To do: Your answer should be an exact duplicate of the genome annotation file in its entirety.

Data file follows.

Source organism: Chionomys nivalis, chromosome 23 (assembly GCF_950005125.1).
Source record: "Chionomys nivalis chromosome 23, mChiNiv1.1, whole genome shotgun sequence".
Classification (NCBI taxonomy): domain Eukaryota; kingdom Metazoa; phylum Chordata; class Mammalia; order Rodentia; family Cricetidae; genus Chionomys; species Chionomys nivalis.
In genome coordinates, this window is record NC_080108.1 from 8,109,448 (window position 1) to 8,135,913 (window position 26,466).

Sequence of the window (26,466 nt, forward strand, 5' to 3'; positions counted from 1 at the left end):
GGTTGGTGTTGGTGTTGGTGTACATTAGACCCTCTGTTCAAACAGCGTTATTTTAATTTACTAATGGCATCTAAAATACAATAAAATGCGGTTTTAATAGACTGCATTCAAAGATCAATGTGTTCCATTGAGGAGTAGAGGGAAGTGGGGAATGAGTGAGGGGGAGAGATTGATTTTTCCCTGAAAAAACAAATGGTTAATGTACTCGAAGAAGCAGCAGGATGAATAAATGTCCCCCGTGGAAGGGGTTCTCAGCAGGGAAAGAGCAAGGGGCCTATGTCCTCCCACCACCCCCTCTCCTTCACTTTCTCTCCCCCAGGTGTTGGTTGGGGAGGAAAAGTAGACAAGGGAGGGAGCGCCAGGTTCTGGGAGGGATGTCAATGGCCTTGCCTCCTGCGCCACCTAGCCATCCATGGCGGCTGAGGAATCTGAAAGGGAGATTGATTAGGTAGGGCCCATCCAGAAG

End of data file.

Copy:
Source organism: Chionomys nivalis, chromosome 23 (assembly GCF_950005125.1).
Source record: "Chionomys nivalis chromosome 23, mChiNiv1.1, whole genome shotgun sequence".
Classification (NCBI taxonomy): domain Eukaryota; kingdom Metazoa; phylum Chordata; class Mammalia; order Rodentia; family Cricetidae; genus Chionomys; species Chionomys nivalis.
In genome coordinates, this window is record NC_080108.1 from 8,109,448 (window position 1) to 8,135,913 (window position 26,466).

Sequence of the window (26,466 nt, forward strand, 5' to 3'; positions counted from 1 at the left end):
GGTTGGTGTTGGTGTTGGTGTACATTAGACCCTCTGTTCAAACAGCGTTATTTTAATTTACTAATGGCATCTAAAATACAATAAAATGCGGTTTTAATAGACTGCATTCAAAGATCAATGTGTTCCATTGAGGAGTAGAGGGAAGTGGGGAATGAGTGAGGGGGAGAGATTGATTTTTCCCTGAAAAAACAAATGGTTAATGTACTCGAAGAAGCAGCAGGATGAATAAATGTCCCCCGTGGAAGGGGTTCTCAGCAGGGAAAGAGCAAGGGGCCTATGTCCTCCCACCACCCCCTCTCCTTCACTTTCTCTCCCCCAGGTGTTGGTTGGGGAGGAAAAGTAGACAAGGGAGGGAGCGCCAGGTTCTGGGAGGGATGTCAATGGCCTTGCCTCCTGCGCCACCTAGCCATCCATGGCGGCTGAGGAATCTGAAAGGGAGATTGATTAGGTAGGGCCCATCCAGAAG